Beiden, Bush, Clinton, Palin. Highly recognizable names of folks considered most likely runners for the 2016 Presidential race. (30+ others listed here.) On my trip to Congo I actually met two possible presidential hopefuls you’ve probably never heard of unless you live or have worked in Africa.
Sadly I neglected to take a photo with the man who told me I might very well be sitting with the future president of Sudan, one Mr. Khalid. Like Palin or Clinton, Khalid is an interesting character in his own right. A muslim politician who was traveling in a brown suit, didn’t mind shaking this woman’s hand, and freely answered my questions about Sudan and South Sudan, the effects of the war and the future direction of his country. Carefully worded answers that nonetheless revealed his concern for his people and his country, with consideration for his present audience of course. I wish him well and pray for a great leader to rise in Sudan, one who focuses on the needs of the people.
My thoughts turn more to the presidential elections in 2016 for the Democratic Republic of the Congo–where the need for a good leader is also great. His Excellency Joseph Kabila is, like President Barrack Obama, nearing the home stretch of his final term. Will there be a peaceful transition? Unfortunately, elections can set off violence that continues even after the results are in, as recently evident in Iraq, which no one involved in aid work like our education mission wants.
Although we might complain about dirty politics in the US, hanging chads are a far cry from the quiet elimination of potential candidates that sometimes occurs elsewhere around the world. Political maneuvering has begun not only in the US, and for the Congo subsequent protests last week were quickly followed by phone and internet disruptions which kept me from contact with our mission personnel in country. This could so easily have happened while I was there and would have worried my family and friends no end. I sat sidelined last week with concern, and an email from my friend (and FHA’s Operations Director) Bintu brought palpable relief as I waited in Holland for word.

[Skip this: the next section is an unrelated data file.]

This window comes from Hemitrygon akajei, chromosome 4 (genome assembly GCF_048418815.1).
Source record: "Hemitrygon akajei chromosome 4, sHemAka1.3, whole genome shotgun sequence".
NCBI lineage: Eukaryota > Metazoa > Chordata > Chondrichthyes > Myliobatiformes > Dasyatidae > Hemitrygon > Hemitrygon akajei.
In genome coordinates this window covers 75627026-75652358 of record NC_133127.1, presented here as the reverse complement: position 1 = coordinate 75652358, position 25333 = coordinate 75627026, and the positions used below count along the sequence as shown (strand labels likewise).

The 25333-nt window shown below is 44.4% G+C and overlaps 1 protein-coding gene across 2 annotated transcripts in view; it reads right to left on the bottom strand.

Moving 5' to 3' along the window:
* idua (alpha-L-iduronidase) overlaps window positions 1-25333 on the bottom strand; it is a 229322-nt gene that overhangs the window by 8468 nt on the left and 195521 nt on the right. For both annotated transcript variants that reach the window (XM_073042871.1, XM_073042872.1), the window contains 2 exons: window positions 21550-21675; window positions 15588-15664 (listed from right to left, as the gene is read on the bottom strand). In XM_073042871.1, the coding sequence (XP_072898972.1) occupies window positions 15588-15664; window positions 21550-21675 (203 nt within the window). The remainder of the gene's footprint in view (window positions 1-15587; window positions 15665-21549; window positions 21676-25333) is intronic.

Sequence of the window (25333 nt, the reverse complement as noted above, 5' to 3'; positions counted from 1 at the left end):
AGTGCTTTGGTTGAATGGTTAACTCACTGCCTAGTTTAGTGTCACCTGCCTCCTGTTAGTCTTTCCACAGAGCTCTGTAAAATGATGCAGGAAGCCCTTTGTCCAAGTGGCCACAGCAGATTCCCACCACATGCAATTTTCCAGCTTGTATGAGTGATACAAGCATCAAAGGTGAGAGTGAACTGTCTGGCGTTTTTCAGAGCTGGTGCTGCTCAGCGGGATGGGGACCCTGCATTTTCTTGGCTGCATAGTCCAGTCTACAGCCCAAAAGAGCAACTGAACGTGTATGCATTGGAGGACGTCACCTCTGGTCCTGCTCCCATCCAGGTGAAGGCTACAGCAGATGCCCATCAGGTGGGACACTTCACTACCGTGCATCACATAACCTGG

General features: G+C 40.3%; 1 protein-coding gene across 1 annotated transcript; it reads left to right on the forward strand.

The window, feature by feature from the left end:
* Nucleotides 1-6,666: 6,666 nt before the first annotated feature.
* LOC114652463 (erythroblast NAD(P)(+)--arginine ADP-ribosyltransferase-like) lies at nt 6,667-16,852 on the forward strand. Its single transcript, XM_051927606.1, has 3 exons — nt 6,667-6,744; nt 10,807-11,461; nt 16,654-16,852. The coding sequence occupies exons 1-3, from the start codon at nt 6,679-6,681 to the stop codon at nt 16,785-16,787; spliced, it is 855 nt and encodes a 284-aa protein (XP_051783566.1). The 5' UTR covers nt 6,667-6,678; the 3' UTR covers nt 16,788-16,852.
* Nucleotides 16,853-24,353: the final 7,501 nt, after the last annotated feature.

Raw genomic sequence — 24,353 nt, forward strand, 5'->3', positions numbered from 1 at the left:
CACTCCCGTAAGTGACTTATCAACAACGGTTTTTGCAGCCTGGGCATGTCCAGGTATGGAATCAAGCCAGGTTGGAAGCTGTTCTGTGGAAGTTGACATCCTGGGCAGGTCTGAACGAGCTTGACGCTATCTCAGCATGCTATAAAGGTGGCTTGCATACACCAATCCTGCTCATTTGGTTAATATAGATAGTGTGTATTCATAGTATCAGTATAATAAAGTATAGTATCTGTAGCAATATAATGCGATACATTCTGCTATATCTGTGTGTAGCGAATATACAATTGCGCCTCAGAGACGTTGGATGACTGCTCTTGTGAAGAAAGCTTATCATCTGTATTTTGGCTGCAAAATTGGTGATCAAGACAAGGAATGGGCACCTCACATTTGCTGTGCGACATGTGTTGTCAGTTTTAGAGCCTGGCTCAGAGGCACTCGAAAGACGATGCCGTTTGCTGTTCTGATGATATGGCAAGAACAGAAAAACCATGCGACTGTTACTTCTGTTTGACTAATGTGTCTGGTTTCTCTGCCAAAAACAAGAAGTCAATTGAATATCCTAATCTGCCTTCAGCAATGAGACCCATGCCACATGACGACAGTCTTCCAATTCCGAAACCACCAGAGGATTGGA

Regardless, peoples of all walks of life are looking toward coming elections with hopes for better tomorrows. Like the citizens of the US, citizens of the DRC are looking around for who might make a good candidate. One politician, who is well liked and looked to by some, was at the border when I visited. I’ve no idea if he is considering making a big for office, but I asked Bintu about getting a photo with him.
“Why not?” she said and took me over to make introductions.
He was amiable in the midst of his busy day and consented to the photo, shook my hand, and asked what brought me to his country. While I don’t know if he is the man for the job any more than Sudan’s Mr. Khalid is, I appreciated the chance to interact with these leaders and found myself hoping I might one day say, “Oh President So-and-So, yes. I met him once. Seemed a nice fellow.”
Kristin King is an author and president of the non-profit Future Hope Africa, a small educational mission in east Congo. Recently returned from spending Christmas in the Congo, she is currently blogging about the experience. Her views are her own and should in no way be considered as an endorsement for any particular political candidate.